It will be gone and he’ll bring it back
After the transition season in 2014, Lombardi went to the full install of his offense, taking the Lions closer to the original Saints offense. But this meant phasing out the mirrored post-outs play in 2015, running it as sparingly as the Saints instead of ramping its usage up to take advantage of Stafford’s proficiency at it. Like Lombardi’s commitment to zone run plays in spite of the better results doing the power stuff that Detroit’s players were actually good at running, the play did not fit his vision so it was out.
Midway through the 2015 season, Lombardi was replaced by Jim Bob Cooter, who had a new dream for what the Detroit offense should be. By working closely with the players to determine what they believe they can execute best, Jim Bob would get the offense back to producing:
Cooter, 31, and Stafford worked together closely for much of the past two years with Cooter joining the Lions as quarterbacks coach in 2014.
"I think he's done a good job of telling me plays he likes or plays he doesn't like, or maybe we should run this route at this depth instead of that depth," Cooter said. "So, it's his offense as much as it is mine — maybe even more.
"I've learned early in my career that if a quarterback really likes a play, he tends to make it work. So if he likes it, we'll get it in. If he doesn't like it, we'll try not to call it and we'll go from there."
Crafting the system with input from the players themselves is a great way to ensure buy-in by the team. But we’d heard this before:
Caldwell ultimately aims to construct a playbook built around the strengths of his players.
"I think that's really our job, just in terms of coaches, is number one to implement a system we think is going to be effective, that we believe in," Caldwell said. "It's structured as such where most of them are pretty voluminous, but we structure them in such a way that we make certain we try to use the best of a player's ability. We have to look at everyone, particularly the quarterback because he's the guy that's going to run the show. He's the trigger man."
That’s from back in early 2014 before Joe Lombardi designed his system. Clearly, that system was not tailored to the strengths of the players, which led to some pretty poor results. Once Lombardi was shown the door, Jim Bob Cooter made some changes and Detroit finished the season with a pretty nice run.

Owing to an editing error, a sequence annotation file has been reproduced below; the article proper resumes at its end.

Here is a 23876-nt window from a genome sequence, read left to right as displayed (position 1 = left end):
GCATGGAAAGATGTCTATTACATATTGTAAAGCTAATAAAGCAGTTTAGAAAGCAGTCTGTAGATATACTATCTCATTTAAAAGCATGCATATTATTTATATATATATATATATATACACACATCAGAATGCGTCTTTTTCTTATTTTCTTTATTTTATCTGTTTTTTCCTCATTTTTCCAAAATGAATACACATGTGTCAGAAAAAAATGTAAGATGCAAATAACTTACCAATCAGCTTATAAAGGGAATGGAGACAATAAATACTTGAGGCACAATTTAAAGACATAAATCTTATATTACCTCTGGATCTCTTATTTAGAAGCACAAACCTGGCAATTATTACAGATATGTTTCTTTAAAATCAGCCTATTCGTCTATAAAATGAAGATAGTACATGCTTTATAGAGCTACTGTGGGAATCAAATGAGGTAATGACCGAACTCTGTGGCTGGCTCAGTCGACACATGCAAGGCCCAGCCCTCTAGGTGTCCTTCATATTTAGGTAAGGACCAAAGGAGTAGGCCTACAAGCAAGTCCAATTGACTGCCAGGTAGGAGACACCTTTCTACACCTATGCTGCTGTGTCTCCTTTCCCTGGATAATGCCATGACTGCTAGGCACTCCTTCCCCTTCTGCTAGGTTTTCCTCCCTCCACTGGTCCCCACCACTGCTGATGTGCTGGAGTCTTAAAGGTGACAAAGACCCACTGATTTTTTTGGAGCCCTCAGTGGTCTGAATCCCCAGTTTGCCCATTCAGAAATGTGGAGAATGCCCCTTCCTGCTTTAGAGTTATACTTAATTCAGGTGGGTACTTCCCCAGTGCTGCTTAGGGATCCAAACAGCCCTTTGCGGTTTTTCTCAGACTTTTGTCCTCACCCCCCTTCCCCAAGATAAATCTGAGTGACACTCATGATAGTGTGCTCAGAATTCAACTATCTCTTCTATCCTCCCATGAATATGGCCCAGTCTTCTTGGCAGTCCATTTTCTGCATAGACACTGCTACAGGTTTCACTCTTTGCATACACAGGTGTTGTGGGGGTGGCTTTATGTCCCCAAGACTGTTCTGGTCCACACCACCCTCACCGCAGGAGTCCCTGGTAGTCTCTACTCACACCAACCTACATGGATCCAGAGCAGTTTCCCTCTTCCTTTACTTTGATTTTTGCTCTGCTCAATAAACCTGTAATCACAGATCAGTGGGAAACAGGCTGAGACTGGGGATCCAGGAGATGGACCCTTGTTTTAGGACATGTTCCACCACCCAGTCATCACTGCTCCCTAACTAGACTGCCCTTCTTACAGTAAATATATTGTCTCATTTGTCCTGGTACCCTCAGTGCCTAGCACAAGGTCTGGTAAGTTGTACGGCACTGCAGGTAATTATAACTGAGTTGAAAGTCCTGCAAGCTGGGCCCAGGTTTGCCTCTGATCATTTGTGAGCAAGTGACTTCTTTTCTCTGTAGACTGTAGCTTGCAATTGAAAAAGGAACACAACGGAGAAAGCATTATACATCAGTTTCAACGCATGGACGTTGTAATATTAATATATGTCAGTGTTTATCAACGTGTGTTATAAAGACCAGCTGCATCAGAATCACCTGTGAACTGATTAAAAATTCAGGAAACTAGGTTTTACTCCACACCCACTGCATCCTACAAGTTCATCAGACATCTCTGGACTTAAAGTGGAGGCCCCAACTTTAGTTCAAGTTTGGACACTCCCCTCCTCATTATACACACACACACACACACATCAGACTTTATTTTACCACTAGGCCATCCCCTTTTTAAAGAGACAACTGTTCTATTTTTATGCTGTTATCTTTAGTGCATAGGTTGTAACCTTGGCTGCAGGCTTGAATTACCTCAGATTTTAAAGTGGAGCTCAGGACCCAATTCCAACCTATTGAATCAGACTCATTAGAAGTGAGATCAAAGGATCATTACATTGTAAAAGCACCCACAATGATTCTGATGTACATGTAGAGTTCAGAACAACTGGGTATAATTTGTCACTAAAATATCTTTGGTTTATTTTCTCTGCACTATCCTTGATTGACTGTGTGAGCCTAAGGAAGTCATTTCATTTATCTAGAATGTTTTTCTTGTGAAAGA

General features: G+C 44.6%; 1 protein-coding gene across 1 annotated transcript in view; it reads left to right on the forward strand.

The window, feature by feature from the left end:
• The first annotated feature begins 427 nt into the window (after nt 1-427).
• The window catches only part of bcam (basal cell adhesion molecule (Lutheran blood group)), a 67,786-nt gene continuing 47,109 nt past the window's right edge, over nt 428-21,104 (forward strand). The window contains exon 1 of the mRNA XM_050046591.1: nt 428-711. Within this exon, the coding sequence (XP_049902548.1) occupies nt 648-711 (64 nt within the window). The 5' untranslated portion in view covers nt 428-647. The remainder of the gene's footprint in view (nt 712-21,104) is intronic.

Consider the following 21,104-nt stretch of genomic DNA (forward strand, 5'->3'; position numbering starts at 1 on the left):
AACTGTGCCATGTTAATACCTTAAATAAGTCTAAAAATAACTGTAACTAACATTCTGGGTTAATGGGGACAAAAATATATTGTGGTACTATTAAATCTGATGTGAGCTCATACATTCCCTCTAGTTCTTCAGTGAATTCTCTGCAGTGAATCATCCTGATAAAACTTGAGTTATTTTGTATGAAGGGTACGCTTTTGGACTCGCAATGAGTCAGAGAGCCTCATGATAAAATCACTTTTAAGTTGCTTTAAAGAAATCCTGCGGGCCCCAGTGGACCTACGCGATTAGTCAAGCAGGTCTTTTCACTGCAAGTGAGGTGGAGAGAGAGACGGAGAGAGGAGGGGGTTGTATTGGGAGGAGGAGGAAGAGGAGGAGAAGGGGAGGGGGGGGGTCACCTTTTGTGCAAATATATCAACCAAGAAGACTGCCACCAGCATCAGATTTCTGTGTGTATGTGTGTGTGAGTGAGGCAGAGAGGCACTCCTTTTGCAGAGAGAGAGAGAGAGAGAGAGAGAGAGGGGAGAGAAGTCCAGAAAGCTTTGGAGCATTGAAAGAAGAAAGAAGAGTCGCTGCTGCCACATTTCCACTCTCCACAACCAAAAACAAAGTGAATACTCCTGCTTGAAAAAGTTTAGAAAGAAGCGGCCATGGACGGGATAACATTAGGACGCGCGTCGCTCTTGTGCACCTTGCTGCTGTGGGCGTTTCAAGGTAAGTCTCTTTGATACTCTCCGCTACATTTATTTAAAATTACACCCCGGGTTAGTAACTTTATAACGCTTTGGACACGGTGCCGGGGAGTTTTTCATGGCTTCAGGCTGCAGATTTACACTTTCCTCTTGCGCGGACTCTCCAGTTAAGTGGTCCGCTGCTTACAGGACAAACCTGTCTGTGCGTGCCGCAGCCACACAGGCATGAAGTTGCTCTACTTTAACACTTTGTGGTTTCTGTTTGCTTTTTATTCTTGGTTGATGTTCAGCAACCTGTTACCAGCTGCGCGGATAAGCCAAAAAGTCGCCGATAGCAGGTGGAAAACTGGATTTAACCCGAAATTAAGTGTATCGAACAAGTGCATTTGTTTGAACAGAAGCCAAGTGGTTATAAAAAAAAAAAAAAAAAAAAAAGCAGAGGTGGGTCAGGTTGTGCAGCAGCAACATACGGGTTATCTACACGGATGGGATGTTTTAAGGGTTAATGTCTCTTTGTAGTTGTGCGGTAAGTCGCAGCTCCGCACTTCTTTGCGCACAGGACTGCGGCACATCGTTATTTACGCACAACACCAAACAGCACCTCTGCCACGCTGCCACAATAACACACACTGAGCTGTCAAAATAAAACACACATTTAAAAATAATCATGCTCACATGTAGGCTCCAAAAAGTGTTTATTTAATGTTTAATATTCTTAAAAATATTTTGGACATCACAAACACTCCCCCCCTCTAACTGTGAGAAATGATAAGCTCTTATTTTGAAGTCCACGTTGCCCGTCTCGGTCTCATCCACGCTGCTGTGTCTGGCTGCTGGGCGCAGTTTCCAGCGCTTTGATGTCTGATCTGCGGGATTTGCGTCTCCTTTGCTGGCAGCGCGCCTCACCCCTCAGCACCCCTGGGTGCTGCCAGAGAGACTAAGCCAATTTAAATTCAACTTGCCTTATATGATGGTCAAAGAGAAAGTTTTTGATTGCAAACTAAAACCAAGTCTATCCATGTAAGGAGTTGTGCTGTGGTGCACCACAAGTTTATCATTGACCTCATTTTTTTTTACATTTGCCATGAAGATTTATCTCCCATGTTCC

Or did he? Were there real changes made or did a weaker back end of the schedule make the team look better? As Chris Lemieux pointed out, even if Jim Bob wanted to make changes they were constrained by virtue of the fact that it was already midseason. For better or for worse, Jim Bob was stuck with Lombardi’s general offensive framework:
With Lombardi out, a book falls into the lap of Cooter. It is the playbook; Joe's playbook. There is no way to dramatically change the scheme midseason. The job of coaching in the NFL demands long hours, terrifyingly long, the denial of sleep and dreams and family interaction. Life is drained by a Dark Crystal machine demanding victory; we are dead, we go into battle to reclaim our lives. Even still, there is not enough time to change everything significantly. The staff has four days and a transatlantic flight. That whiteboard isn't going to fit on the jet.
The immediate hope is re-sequencing. Shuffle the deck, throw in a joker. Make sure that bastard the dealer doesn't see you slip in an extra ace. For now, the playbook will be set. Come the bye week, there will be more chances for even less sleep and further rejiggering. For now, Cooter's still playing the shoe Lombardi started.
Limited changes does not mean zero changes, though. When Jim Bob used those limited opportunities to make changes to the playbook, he made them count. Reintroduction of the "97" route combination is an excellent example of a good change in the second half of the season that set the Lions’ offense up to succeed.
Throw in a joker
To recap, here’s Detroit’s use of the pin combo quick post:
- 2009: Scott Linehan is hired to be Jim Schwartz’s offensive coordinator. His playbook includes the "97" pin route combination.
- 2010: Stafford hardly plays, and Linehan shelves the "97" combo.
- 2011: Stafford comes back healthy and puts up ridiculous numbers. Linehan starts experimenting with the "97" combo.
- 2012-2013: Stafford and Calvin get really good at the "97" play. Linehan decides to start using it more.
- 2014: Linehan leaves town when Schwartz is fired as head coach. Lombardi throws out the "97" play and sporadically uses a related Post-Outs play a bit with some success.
- Early 2015: Lombardi tries to phase out the Post-Outs play, leaving the passing game without a quick acting intermediate way to consistently get Calvin the ball over the middle.
As a refresher, here’s the Steve Spurrier "97" diagram we had when discussing the Lions running the combination under Linehan:
2015 OAK, 2Q (1:36). First-and-10 at the Detroit 24.
Calvin Johnson at the bottom of the screen runs a quick post bending behind the hitch by Lance Moore in the slot. This play was good for 20 yards and a first down.
2015 at CHI, 2Q (1:35). First-and-10 at the Detroit 44.
Once again, Calvin at the bottom of the screen bends a quick post behind Lance Moore on the short hitch. This time the Lions gained 14 yards and a first down.
Whether it’s because Jim Bob knows the film on his guys inside and out, because he has a tremendous knowledge of the game, or just communicates better with the players, it is clear he’s making real changes with the specific strengths of his players in mind. Instead of discarding a wonderful play that showcased the best of Stafford and Calvin because it "wasn’t part of the system," Jim Bob put it back in there anyway and made it part of the system.
This is why I believe Lions fans may rightly be excited about Jim Bob Cooter finally taking over the offense and giving it a full install. He’s not just saying he’s open to ideas from everywhere and determined to match the offensive design to his players, he’s already shown us he’s doing it.